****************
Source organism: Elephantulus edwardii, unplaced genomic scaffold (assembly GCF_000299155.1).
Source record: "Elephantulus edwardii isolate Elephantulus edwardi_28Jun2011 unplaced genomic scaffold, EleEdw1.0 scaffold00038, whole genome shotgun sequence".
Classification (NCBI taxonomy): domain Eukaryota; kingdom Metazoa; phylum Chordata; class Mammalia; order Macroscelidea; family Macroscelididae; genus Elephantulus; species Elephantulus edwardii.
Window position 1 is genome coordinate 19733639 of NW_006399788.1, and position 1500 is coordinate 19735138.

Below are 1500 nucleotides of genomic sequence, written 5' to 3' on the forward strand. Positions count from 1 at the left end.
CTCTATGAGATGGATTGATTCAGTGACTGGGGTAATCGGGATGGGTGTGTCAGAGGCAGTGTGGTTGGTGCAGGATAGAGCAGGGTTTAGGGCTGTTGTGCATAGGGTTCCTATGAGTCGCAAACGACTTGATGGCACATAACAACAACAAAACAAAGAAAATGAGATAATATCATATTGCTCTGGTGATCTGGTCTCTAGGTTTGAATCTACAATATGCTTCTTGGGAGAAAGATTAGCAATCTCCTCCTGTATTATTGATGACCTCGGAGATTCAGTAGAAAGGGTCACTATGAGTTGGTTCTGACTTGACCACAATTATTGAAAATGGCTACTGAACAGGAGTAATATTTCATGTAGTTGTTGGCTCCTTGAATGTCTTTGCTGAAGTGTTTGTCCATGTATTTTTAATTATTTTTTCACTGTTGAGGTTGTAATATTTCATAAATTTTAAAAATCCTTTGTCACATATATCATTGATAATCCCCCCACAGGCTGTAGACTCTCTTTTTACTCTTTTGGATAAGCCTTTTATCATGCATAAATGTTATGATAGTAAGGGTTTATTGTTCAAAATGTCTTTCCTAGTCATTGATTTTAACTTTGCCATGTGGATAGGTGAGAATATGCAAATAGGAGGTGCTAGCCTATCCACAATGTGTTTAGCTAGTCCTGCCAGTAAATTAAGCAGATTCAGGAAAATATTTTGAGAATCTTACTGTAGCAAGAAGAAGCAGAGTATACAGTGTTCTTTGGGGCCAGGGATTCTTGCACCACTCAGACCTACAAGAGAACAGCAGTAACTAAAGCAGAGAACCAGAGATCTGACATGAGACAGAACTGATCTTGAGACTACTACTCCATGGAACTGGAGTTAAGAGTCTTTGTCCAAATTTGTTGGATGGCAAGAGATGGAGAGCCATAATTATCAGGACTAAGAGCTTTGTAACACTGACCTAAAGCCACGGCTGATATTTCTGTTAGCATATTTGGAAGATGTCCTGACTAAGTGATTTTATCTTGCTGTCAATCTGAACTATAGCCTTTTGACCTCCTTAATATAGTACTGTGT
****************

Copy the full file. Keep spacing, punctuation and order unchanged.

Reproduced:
Source organism: Elephantulus edwardii, unplaced genomic scaffold (assembly GCF_000299155.1).
Source record: "Elephantulus edwardii isolate Elephantulus edwardi_28Jun2011 unplaced genomic scaffold, EleEdw1.0 scaffold00038, whole genome shotgun sequence".
Classification (NCBI taxonomy): domain Eukaryota; kingdom Metazoa; phylum Chordata; class Mammalia; order Macroscelidea; family Macroscelididae; genus Elephantulus; species Elephantulus edwardii.
Window position 1 is genome coordinate 19733639 of NW_006399788.1, and position 1500 is coordinate 19735138.

Below are 1500 nucleotides of genomic sequence, written 5' to 3' on the forward strand. Positions count from 1 at the left end.
CTCTATGAGATGGATTGATTCAGTGACTGGGGTAATCGGGATGGGTGTGTCAGAGGCAGTGTGGTTGGTGCAGGATAGAGCAGGGTTTAGGGCTGTTGTGCATAGGGTTCCTATGAGTCGCAAACGACTTGATGGCACATAACAACAACAAAACAAAGAAAATGAGATAATATCATATTGCTCTGGTGATCTGGTCTCTAGGTTTGAATCTACAATATGCTTCTTGGGAGAAAGATTAGCAATCTCCTCCTGTATTATTGATGACCTCGGAGATTCAGTAGAAAGGGTCACTATGAGTTGGTTCTGACTTGACCACAATTATTGAAAATGGCTACTGAACAGGAGTAATATTTCATGTAGTTGTTGGCTCCTTGAATGTCTTTGCTGAAGTGTTTGTCCATGTATTTTTAATTATTTTTTCACTGTTGAGGTTGTAATATTTCATAAATTTTAAAAATCCTTTGTCACATATATCATTGATAATCCCCCCACAGGCTGTAGACTCTCTTTTTACTCTTTTGGATAAGCCTTTTATCATGCATAAATGTTATGATAGTAAGGGTTTATTGTTCAAAATGTCTTTCCTAGTCATTGATTTTAACTTTGCCATGTGGATAGGTGAGAATATGCAAATAGGAGGTGCTAGCCTATCCACAATGTGTTTAGCTAGTCCTGCCAGTAAATTAAGCAGATTCAGGAAAATATTTTGAGAATCTTACTGTAGCAAGAAGAAGCAGAGTATACAGTGTTCTTTGGGGCCAGGGATTCTTGCACCACTCAGACCTACAAGAGAACAGCAGTAACTAAAGCAGAGAACCAGAGATCTGACATGAGACAGAACTGATCTTGAGACTACTACTCCATGGAACTGGAGTTAAGAGTCTTTGTCCAAATTTGTTGGATGGCAAGAGATGGAGAGCCATAATTATCAGGACTAAGAGCTTTGTAACACTGACCTAAAGCCACGGCTGATATTTCTGTTAGCATATTTGGAAGATGTCCTGACTAAGTGATTTTATCTTGCTGTCAATCTGAACTATAGCCTTTTGACCTCCTTAATATAGTACTGTGT